Consumers International, a coalition of more than 250 consumer advocacy organizations, and Consumer WebWatch, a U.S.-based project of the nonprofit Consumers Union, conducted the study through an evaluation of 460 Web sites between April and July.
Among their findings was that nearly half of the health and financial sites in the study failed to warn consumers to consult a professional before acting on their online advice. Just as many sites neglected to inform consumers about the credentials of the advisors, while just over 40 percent failed to indicate the source of their advice at all.
Nearly 40 percent of the sites in the survey that collected personal information had no policy to protect users' privacy. The study also found spotty disclosure about sites' special relationships with advertisers and sponsors, about ownership of the sites and how to reach the owners, and about how often advice and other content was updated.
"Internationally, we see a lot of Web sites clearly are not playing fair when it comes to separating what is supposed to be objective editorial content from economic concerns," said Beau Brendler, director of Consumer WebWatch. "Sites advising consumers to make decisions about their health and personal finances are not doing a good enough job of citing sources, disclosing bias or even telling readers where the sites are located and how to reach them."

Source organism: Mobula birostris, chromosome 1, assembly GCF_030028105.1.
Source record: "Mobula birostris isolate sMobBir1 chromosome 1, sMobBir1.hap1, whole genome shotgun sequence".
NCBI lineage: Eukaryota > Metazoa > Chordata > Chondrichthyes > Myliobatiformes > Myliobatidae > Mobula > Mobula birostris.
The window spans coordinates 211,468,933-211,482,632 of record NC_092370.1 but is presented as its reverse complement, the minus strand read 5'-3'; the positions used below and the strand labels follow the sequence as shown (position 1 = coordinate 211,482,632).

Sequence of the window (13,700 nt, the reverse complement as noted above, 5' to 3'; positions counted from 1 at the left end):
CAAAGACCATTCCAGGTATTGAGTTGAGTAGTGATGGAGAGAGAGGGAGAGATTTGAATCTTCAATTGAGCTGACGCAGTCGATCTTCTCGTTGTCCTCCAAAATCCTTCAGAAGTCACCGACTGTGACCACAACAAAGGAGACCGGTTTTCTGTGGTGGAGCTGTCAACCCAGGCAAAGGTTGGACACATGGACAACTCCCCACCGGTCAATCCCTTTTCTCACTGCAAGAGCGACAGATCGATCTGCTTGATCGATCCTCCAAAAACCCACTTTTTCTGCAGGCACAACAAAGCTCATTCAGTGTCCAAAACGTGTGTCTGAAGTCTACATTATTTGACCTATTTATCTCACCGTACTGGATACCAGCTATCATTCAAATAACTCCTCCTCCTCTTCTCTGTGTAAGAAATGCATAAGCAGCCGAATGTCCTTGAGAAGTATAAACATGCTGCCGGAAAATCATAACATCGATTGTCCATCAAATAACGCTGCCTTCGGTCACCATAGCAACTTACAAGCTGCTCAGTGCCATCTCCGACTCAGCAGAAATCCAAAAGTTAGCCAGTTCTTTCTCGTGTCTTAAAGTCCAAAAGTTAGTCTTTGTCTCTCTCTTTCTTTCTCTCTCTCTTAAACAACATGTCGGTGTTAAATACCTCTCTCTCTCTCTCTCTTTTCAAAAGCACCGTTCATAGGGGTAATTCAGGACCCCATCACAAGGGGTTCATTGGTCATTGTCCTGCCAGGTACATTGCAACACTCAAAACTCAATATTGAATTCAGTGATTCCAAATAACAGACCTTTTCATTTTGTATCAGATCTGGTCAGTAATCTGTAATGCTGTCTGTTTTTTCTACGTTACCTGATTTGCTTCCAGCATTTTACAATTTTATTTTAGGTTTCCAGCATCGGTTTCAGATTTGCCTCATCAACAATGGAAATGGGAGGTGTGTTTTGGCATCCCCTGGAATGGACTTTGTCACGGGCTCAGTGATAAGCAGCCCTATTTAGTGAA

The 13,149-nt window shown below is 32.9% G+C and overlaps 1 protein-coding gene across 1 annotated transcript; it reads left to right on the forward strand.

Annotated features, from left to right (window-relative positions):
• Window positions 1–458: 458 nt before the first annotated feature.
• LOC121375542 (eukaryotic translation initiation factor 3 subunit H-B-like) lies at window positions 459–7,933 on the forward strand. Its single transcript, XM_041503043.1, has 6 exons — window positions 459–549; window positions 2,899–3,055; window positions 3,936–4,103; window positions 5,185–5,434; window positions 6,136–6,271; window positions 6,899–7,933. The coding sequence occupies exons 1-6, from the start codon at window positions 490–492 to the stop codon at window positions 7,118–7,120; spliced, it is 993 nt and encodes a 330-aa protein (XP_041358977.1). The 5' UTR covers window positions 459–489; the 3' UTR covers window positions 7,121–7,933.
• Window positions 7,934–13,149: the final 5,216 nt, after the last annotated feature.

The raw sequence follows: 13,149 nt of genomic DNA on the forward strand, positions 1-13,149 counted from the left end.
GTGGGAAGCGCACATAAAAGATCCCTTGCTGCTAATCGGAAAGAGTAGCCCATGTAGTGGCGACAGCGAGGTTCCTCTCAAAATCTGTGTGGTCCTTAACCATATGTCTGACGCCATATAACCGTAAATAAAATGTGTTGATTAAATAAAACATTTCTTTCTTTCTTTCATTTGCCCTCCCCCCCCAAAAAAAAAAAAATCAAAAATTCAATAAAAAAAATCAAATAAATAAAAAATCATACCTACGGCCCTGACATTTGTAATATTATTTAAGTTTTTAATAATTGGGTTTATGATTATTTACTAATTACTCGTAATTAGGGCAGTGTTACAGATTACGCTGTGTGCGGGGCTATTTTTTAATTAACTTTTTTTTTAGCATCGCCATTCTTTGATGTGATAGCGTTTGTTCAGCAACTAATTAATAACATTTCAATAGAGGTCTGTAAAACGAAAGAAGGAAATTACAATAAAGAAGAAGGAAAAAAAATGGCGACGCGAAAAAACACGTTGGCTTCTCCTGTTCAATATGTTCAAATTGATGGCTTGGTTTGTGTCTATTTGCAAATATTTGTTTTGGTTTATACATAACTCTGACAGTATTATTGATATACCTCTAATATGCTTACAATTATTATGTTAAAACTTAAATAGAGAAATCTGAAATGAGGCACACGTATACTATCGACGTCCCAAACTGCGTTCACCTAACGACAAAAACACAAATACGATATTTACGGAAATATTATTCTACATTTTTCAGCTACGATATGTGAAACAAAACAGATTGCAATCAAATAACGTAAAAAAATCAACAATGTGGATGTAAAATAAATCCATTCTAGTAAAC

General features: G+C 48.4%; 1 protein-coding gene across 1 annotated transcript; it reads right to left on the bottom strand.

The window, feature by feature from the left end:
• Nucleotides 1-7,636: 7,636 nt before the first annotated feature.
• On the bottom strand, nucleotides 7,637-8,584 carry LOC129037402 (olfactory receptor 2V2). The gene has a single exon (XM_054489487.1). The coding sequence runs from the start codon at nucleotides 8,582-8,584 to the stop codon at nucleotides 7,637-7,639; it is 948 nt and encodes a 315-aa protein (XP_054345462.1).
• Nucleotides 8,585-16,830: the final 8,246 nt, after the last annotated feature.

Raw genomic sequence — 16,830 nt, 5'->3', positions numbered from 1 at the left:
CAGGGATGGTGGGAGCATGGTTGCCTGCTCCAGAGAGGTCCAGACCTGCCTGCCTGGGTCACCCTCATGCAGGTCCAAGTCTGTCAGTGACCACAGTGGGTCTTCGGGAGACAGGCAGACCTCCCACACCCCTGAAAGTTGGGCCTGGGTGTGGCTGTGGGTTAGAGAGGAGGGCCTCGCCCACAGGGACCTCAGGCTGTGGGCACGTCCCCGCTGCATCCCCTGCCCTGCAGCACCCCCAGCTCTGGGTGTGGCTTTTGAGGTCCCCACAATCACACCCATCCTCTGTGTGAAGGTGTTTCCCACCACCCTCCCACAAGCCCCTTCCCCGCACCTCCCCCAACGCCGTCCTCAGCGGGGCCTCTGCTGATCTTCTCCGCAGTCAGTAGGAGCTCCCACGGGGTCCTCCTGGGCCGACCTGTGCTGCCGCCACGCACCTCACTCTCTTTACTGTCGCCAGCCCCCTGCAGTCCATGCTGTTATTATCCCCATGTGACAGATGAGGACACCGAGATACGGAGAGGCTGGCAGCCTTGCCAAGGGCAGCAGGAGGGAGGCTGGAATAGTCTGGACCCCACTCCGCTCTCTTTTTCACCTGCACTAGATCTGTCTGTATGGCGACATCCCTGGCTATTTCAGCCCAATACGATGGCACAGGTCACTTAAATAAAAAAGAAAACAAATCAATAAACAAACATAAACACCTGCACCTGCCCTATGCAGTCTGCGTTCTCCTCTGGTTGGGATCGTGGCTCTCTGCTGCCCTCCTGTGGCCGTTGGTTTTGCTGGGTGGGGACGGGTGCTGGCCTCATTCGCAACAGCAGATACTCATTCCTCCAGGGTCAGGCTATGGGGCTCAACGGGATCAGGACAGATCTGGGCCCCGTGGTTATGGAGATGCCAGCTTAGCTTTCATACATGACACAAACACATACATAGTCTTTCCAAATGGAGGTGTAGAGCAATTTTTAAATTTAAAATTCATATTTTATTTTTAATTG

A number of "deal-finder" sites, comparing prices on computers, flights and car rental rates, were also among those investigated.
In a separate study, conducted recently with Stanford University, Consumer WebWatch asked people to evaluate the credibility of a Web site. The study found most people ranked visual appeal and design above other factors, such as privacy policies and the credentials of sources, as important indicators of credibility. More than 2,600 people participated in that study, which assessed 100 mainly e-commerce sites.